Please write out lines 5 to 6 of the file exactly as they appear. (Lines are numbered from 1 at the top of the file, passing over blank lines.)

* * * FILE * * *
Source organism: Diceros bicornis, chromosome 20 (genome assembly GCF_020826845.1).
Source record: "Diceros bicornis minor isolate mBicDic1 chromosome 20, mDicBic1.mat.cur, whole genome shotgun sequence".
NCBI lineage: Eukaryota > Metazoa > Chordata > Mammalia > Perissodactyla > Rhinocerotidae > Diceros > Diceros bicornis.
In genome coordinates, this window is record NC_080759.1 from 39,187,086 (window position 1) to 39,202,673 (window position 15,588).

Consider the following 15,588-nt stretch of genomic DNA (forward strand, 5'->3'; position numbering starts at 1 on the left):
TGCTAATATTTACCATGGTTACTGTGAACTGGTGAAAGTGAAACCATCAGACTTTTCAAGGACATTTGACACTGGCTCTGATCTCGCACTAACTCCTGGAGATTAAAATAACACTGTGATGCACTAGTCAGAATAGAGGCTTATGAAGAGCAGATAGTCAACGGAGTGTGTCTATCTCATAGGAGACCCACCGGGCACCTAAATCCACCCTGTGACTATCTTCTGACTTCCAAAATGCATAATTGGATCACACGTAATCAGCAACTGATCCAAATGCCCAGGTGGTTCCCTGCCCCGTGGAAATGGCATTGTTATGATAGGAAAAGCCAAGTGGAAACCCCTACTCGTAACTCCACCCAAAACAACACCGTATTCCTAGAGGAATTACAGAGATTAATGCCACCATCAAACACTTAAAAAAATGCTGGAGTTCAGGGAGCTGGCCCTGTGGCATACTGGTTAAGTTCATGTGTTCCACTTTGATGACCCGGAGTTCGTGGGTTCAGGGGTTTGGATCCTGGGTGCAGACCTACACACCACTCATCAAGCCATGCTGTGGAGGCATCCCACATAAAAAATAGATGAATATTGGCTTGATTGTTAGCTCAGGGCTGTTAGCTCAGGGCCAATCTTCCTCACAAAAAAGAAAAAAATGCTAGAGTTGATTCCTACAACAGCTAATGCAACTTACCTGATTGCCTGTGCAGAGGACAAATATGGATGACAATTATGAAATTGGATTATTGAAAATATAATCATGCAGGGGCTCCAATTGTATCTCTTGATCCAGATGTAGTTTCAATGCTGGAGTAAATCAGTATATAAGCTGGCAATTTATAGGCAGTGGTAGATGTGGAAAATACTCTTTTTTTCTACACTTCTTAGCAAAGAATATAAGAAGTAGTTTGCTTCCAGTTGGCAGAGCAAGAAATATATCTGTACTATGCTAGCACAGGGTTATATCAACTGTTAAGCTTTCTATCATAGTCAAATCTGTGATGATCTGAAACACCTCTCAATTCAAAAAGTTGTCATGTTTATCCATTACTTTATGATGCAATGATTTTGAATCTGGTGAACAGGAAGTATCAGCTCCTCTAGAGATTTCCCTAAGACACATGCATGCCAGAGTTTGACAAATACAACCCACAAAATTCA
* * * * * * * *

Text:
Consider the following 15,588-nt stretch of genomic DNA (forward strand, 5'->3'; position numbering starts at 1 on the left):
TGCTAATATTTACCATGGTTACTGTGAACTGGTGAAAGTGAAACCATCAGACTTTTCAAGGACATTTGACACTGGCTCTGATCTCGCACTAACTCCTGGAGATTAAAATAACACTGTGATGCACTAGTCAGAATAGAGGCTTATGAAGAGCAGATAGTCAACGGAGTGTGTCTATCTCATAGGAGACCCACCGGGCACCTAAATCCACCCTGTGACTATCTTCTGACTTCCAAAATGCATAATTGGATCACACGTAATCAGCAACTGATCCAAATGCCCAGGTGGTTCCCTGCCCCGTGGAAATGGCATTGTTATGATAGGAAAAGCCAAGTGGAAACCCCTACTCGTAACTCCACCCAAAACAACACCGTATTCCTAGAGGAATTACAGAGATTAATGCCACCATCAAACACTTAAAAAAATGCTGGAGTTCAGGGAGCTGGCCCTGTGGCATACTGGTTAAGTTCATGTGTTCCACTTTGATGACCCGGAGTTCGTGGGTTCAGGGGTTTGGATCCTGGGTGCAGACCTACACACCACTCATCAAGCCATGCTGTGGAGGCATCCCACATAAAAAATAGATGAATATTGGCTTGATTGTTAGCTCAGGGCTGTTAGCTCAGGGCCAATCTTCCTCACAAAAAAGAAAAAAATGCTAGAGTTGATTCCTACAACAGCTAATGCAACTTACCTGATTGCCTGTGCAGAGGACAAATATGGATGACAATTATGAAATTGGATTATTGAAAATATAATCATGCAGGGGCTCCAATTGTATCTCTTGATCCAGATGTAGTTTCAATGCTGGAGTAAATCAGTATATAAGCTGGCAATTTATAGGCAGTGGTAGATGTGGAAAATACTCTTTTTTTCTACACTTCTTAGCAAAGAATATAAGAAGTAGTTTGCTTCCAGTTGGCAGAGCAAGAAATATATCTGTACTATGCTAGCACAGGGTTATATCAACTGTTAAGCTTTCTATCATAGTCAAATCTGTGATGATCTGAAACACCTCTCAATTCAAAAAGTTGTCATGTTTATCCATTACTTTATGATGCAATGATTTTGAATCTGGTGAACAGGAAGTATCAGCTCCTCTAGAGATTTCCCTAAGACACATGCATGCCAGAGTTTGACAAATACAACCCACAAAATTCA